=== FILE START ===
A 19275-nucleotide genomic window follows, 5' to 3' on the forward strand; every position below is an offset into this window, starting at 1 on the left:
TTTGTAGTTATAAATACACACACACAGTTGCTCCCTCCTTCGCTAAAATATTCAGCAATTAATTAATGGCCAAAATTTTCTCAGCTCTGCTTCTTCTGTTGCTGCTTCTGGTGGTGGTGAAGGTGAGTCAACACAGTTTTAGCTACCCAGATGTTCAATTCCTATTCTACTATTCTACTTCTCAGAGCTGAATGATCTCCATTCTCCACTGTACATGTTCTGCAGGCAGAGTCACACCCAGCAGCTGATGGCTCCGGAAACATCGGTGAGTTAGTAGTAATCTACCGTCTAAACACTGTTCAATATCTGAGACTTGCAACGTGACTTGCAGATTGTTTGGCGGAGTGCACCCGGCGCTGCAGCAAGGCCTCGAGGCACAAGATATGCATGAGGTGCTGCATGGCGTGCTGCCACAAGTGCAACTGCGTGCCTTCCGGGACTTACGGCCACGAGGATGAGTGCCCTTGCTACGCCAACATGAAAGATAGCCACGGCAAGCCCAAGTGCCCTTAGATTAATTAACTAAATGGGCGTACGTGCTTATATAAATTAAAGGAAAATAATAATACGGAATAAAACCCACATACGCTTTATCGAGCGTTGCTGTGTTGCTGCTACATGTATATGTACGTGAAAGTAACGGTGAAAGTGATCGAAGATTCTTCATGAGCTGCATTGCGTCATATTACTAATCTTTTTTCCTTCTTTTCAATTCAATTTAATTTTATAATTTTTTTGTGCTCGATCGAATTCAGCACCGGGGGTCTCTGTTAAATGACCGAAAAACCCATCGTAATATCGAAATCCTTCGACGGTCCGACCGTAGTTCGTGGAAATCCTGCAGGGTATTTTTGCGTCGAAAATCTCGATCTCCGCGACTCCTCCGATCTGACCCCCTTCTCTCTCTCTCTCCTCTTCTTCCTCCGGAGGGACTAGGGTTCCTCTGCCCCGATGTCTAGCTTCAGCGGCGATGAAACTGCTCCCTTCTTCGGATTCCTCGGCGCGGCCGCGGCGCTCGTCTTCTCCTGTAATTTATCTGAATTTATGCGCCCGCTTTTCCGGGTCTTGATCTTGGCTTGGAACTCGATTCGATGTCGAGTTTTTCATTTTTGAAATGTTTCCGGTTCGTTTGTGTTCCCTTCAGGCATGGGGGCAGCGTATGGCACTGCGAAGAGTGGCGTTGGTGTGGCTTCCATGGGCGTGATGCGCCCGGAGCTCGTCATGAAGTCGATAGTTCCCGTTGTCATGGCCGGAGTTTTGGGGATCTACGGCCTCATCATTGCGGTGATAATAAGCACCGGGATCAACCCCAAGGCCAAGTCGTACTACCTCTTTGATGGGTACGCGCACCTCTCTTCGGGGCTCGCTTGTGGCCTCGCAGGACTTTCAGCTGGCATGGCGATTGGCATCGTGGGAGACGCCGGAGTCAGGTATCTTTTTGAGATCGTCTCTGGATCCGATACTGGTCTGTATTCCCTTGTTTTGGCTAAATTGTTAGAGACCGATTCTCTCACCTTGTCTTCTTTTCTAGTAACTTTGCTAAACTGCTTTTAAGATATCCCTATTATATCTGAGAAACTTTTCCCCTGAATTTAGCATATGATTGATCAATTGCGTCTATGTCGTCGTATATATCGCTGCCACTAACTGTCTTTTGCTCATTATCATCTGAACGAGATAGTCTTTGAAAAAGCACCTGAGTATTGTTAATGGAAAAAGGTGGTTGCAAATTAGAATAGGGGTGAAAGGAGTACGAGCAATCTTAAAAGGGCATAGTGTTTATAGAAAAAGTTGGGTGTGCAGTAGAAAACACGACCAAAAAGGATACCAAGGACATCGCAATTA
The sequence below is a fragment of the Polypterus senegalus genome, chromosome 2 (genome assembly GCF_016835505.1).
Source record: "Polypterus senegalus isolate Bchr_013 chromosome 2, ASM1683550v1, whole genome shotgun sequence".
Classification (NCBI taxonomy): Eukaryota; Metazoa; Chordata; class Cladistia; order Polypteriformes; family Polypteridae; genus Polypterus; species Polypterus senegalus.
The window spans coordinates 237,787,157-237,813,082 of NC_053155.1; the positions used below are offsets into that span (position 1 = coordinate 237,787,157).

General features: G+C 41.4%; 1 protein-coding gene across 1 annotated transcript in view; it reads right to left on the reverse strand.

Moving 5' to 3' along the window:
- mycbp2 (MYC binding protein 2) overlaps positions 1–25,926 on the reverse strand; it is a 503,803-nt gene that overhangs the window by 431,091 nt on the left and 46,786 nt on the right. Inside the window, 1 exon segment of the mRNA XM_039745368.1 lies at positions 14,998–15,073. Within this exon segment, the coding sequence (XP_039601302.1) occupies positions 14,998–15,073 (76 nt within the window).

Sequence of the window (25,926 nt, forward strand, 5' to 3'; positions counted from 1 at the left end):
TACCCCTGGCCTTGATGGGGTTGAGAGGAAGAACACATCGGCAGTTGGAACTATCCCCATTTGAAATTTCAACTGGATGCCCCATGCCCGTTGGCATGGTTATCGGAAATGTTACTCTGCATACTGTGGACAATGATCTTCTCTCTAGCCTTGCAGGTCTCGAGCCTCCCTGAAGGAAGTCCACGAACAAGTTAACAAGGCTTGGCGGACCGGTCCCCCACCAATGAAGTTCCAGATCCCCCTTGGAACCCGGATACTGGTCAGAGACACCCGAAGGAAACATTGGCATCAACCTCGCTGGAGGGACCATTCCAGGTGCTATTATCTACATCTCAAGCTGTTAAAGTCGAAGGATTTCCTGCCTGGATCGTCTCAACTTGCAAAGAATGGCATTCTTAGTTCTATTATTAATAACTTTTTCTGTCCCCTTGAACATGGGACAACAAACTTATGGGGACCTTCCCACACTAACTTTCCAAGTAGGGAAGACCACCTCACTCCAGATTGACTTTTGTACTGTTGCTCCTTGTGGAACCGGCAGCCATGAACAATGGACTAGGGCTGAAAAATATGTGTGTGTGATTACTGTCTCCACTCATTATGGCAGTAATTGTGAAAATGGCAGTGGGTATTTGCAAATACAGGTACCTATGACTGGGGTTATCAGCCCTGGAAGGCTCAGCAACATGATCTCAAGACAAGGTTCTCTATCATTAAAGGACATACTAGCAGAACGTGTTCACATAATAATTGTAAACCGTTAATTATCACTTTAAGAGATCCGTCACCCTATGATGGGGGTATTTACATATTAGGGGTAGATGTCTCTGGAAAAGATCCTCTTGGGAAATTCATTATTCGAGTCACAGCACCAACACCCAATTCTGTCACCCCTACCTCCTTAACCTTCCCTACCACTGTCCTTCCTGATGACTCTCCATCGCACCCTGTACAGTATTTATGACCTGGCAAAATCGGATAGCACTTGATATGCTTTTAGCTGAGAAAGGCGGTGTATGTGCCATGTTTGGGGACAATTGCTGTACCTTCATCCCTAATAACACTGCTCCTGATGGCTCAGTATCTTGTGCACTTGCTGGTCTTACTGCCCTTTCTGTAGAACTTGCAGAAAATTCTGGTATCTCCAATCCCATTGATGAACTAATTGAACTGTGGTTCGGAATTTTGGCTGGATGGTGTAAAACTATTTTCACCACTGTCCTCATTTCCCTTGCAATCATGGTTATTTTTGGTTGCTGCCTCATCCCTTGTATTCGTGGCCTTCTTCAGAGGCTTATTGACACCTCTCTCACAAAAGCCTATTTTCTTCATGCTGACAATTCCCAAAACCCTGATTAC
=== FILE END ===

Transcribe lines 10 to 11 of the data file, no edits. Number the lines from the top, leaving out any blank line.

Sequence of the window (25,926 nt, forward strand, 5' to 3'; positions counted from 1 at the left end):
TACCCCTGGCCTTGATGGGGTTGAGAGGAAGAACACATCGGCAGTTGGAACTATCCCCATTTGAAATTTCAACTGGATGCCCCATGCCCGTTGGCATGGTTATCGGAAATGTTACTCTGCATACTGTGGACAATGATCTTCTCTCTAGCCTTGCAGGTCTCGAGCCTCCCTGAAGGAAGTCCACGAACAAGTTAACAAGGCTTGGCGGACCGGTCCCCCACCAATGAAGTTCCAGATCCCCCTTGGAACCCGGATACTGGTCAGAGACACCCGAAGGAAACATTGGCATCAACCTCGCTGGAGGGACCATTCCAGGTGCTATTATCTACATCTCAAGCTGTTAAAGTCGAAGGATTTCCTGCCTGGATCGTCTCAACTTGCAAAGAATGGCATTCTTAGTTCTATTATTAATAACTTTTTCTGTCCCCTTGAACATGGGACAACAAACTTATGGGGACCTTCCCACACTAACTTTCCAAGTAGGGAAGACCACCTCACTCCAGATTGACTTTTGTACTGTTGCTCCTTGTGGAACCGGCAGCCATGAACAATGGACTAGGGCTGAAAAATATGTGTGTGTGATTACTGTCTCCACTCATTATGGCAGTAATTGTGAAAATGGCAGTGGGTATTTGCAAATACAGGTACCTATGACTGGGGTTATCAGCCCTGGAAGGCTCAGCAACATGATCTCAAGACAAGGTTCTCTATCATTAAAGGACATACTAGCAGAACGTGTTCACATAATAATTGTAAACCGTTAATTATCACTTTAAGAGATCCGTCACCCTATGATGGGGGTATTTACATATTAGGGGTAGATGTCTCTGGAAAAGATCCTCTTGGGAAATTCATTATTCGAGTCACAGCACCAACACCCAATTCTGTCACCCCTACCTCCTTAACCTTCCCTACCACTGTCCTTCCTGATGACTCTCCATCGCACCCTGTACAGTATTTATGACCTGGCAAAATCGGATAGCACTTGATATGCTTTTAGCTGAGAAAGGCGGTGTATGTGCCATGTTTGGGGACAATTGCTGTACCTTCATCCCTAATAACACTGCTCCTGATGGCTCAGTATCTTGTGCACTTGCTGGTCTTACTGCCCTTTCTGTAGAACTTGCAGAAAATTCTGGTATCTCCAATCCCATTGATGAACTAATTGAACTGTGGTTCGGAATTTTGGCTGGATGGTGTAAAACTATTTTCACCACTGTCCTCATTTCCCTTGCAATCATGGTTATTTTTGGTTGCTGCCTCATCCCTTGTATTCGTGGCCTTCTTCAGAGGCTTATTGACACCTCTCTCACAAAAGCCTATTTTCTTCATGCTGACAATTCCCAAAACCCTGATTAC